And this is where the limitation of game design lies. Unlike physics, biology, social sciences, ... which are grounded into a fixed reality -our reality-, game-design is -for a good part- rooted in the artist's mind, and some is invented/chosen as they see fit1. This doesn't prevent one from being on-topic, but it makes things quite harder as this real-world discipline is blended with the world you're making. After all, both happens in one's mind. Therefore, it's very hard to make the difference between something designed and balanced from inside the world (on-topic) with something designed by you, the game-designer (pure game-design, so off-topic). Starting with this confusion-inducing element is not ideal :/.

This is why I chose to close the question as off-topic. As it was only speaking of the world on game-mechanics terms, there was absolutely nothing I could hang on to distinguish the question as a worldbuilding one or as a question you could genuinely ask as a game-designer. So I just couldn't answer even with a bit of worldbuilding, only as a game-designer ๐Ÿ˜ฃ. To be reopened the asker needs to tell us about their world, how they blend it with the game rules; Here, I think it's more than advised to differentiate the world from the discipline it is soaked in, it is almost mandatory. Indeed, regardless if it's an isekai, lite-rpg, 4th wall-breaking videogame, can we really find a world in a tower of rulesets and game systems alone?

1 : This subjective choice implies questions which are more likely to be opinion-based than others. There are quite some traps with game design questions, actually ๐Ÿชค๐Ÿญ.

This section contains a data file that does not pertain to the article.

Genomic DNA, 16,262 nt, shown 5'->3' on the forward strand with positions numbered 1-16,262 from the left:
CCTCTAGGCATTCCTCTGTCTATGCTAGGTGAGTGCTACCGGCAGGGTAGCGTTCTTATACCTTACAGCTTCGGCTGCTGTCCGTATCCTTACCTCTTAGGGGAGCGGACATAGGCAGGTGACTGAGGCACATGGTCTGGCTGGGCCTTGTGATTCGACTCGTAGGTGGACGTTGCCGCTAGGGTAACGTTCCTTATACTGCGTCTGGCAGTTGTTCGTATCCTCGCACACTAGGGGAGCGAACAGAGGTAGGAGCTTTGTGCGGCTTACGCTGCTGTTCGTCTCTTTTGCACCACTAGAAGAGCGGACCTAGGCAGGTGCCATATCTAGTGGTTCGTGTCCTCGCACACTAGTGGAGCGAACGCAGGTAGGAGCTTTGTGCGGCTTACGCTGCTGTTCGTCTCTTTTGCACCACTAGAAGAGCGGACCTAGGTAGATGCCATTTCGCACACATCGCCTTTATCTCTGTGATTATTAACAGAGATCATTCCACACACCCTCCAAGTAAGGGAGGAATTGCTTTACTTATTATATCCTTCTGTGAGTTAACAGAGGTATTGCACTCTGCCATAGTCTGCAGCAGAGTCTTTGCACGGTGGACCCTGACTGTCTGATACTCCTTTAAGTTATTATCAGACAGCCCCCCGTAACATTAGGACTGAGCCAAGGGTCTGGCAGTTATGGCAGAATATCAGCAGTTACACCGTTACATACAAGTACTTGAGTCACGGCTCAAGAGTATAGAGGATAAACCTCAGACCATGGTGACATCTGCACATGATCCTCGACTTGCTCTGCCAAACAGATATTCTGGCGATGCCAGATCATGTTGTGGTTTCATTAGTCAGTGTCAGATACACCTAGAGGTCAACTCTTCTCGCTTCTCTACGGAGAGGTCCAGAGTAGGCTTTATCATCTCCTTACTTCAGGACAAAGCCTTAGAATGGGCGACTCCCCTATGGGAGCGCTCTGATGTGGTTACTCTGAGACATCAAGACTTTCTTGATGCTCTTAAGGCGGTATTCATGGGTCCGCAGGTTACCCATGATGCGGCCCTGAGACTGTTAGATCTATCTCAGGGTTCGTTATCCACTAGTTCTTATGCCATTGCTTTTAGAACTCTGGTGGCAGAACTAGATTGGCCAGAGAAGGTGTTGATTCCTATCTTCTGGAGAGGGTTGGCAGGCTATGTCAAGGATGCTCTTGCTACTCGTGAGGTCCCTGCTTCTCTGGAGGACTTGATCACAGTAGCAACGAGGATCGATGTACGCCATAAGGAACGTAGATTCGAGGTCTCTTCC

This little-read and little-voted-upon post deserves a LOT more attention than it received

Ignoring our 3rd-party/commercial world rule for the sake of this example,1 there's a clear line between the following:

  • Off-Topic: Questions asking how to develop game mechanics or player interfaces as found, for example, in the Dungeons & Dragons Player's Handbook.

  • On-Topic: Questions about world rules in the context of game mechanics such as TSR's Greyhawk.

From a practical standpoint, both of those documents contain rules. The difference is that one contains rules that explain how someone plays the game and the other contains the rules for interacting with the world.

An argument could be made, what's the difference?

The difference is that game mechanics involve rolling dice, referencing charts, and can be applied to any world. A perfect example is the Unreal Engine, which can be used to implement pretty much any world, but does not inherently impose restrictions on the expression of any world.

We're not here to help people build their version of the Unreal Engine. We're here to help people create worlds they may later implement using the Unreal Engine.

And that's the difference.

Had I seen the linked question while it was still open I would have voted to close it. It doesn't matter to me how integrated the process by which players play the game is integrated into the world. If we open that particular pandora's box, then we'll be answering questions about how best to explain information that was once found in game play manuals to players via the world in the game.

That's not what we do.

In fact, it's not worldbuilding. It's user experience building.

No matter how integrated the process of playing the game the reality is that the two can always be completely separated. In fact, Nepene's linked question could have been asked by replacing the example of the fireball with a laser pistol, or a sword, or Jungian Psychiatry, or any other example, because the question was about how players interact with the game and not the world. The rules may be intrinsic to how the game is played, but they're not intrinsic to the world at all. Once the question was answered, it could be universally applied to any game Nepene chose to create because it's independent of the world.

Do we have a precedent?

Kinda yes: Does the Stack wish to allow questions concerning the profession of worldbuilding?

And kinda no: How would you make money by "worldbuilding"?